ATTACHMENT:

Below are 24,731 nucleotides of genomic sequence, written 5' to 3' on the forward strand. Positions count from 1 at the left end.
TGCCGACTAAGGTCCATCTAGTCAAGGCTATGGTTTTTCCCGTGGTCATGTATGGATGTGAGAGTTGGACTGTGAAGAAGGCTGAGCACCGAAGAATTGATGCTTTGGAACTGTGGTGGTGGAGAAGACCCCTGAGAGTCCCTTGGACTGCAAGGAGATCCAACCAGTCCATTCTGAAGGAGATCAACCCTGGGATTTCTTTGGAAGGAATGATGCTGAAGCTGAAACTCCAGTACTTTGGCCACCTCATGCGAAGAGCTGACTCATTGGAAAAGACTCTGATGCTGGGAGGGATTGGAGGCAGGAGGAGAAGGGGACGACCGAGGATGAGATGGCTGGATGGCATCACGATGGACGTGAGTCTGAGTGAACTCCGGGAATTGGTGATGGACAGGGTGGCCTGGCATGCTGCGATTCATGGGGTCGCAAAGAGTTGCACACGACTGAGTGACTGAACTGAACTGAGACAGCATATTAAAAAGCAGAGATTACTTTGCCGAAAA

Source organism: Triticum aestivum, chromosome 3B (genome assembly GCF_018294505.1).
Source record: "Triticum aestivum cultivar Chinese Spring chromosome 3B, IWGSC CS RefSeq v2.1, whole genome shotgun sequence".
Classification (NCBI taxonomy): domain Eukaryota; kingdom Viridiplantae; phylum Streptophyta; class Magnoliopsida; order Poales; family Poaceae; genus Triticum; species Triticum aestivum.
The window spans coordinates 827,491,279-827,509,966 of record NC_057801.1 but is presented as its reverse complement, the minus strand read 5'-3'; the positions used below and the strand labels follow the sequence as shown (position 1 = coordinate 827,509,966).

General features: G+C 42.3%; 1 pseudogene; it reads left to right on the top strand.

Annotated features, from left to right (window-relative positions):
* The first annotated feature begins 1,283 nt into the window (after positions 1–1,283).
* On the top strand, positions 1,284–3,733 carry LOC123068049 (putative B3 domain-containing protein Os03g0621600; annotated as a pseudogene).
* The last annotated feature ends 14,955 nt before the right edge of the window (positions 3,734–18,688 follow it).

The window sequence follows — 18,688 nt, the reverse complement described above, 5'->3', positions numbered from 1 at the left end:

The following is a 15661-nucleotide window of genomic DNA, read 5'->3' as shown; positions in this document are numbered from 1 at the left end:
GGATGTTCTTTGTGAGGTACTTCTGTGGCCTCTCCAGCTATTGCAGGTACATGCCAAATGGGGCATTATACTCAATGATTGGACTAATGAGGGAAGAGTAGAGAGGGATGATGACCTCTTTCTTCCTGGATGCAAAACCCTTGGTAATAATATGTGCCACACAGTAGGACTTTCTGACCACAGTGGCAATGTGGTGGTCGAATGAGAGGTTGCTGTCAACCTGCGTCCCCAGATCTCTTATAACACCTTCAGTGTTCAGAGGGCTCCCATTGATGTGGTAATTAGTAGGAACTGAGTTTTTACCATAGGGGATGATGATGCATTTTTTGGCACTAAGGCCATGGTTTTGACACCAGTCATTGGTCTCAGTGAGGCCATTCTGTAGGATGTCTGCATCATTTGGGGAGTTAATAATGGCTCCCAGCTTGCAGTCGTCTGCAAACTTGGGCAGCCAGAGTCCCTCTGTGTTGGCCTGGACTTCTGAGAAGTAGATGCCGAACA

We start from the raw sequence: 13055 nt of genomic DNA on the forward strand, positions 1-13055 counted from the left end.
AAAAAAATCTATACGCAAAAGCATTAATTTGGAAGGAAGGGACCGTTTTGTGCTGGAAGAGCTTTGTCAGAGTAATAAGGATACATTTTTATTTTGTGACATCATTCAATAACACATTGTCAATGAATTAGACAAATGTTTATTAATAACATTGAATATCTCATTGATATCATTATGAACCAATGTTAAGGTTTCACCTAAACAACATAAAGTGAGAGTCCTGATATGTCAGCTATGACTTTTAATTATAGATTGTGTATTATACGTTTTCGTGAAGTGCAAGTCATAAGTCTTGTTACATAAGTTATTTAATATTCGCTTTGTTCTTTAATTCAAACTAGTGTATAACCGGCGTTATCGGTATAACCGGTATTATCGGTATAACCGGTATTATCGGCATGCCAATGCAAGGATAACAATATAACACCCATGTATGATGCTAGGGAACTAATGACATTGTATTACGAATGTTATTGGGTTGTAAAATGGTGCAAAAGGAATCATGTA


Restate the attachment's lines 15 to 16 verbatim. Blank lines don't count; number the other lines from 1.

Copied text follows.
We start from the raw sequence: 13055 nt of genomic DNA on the forward strand, positions 1-13055 counted from the left end.
AAAAAAATCTATACGCAAAAGCATTAATTTGGAAGGAAGGGACCGTTTTGTGCTGGAAGAGCTTTGTCAGAGTAATAAGGATACATTTTTATTTTGTGACATCATTCAATAACACATTGTCAATGAATTAGACAAATGTTTATTAATAACATTGAATATCTCATTGATATCATTATGAACCAATGTTAAGGTTTCACCTAAACAACATAAAGTGAGAGTCCTGATATGTCAGCTATGACTTTTAATTATAGATTGTGTATTATACGTTTTCGTGAAGTGCAAGTCATAAGTCTTGTTACATAAGTTATTTAATATTCGCTTTGTTCTTTAATTCAAACTAGTGTATAACCGGCGTTATCGGTATAACCGGTATTATCGGTATAACCGGTATTATCGGCATGCCAATGCAAGGATAACAATATAACACCCATGTATGATGCTAGGGAACTAATGACATTGTATTACGAATGTTATTGGGTTGTAAAATGGTGCAAAAGGAATCATGTA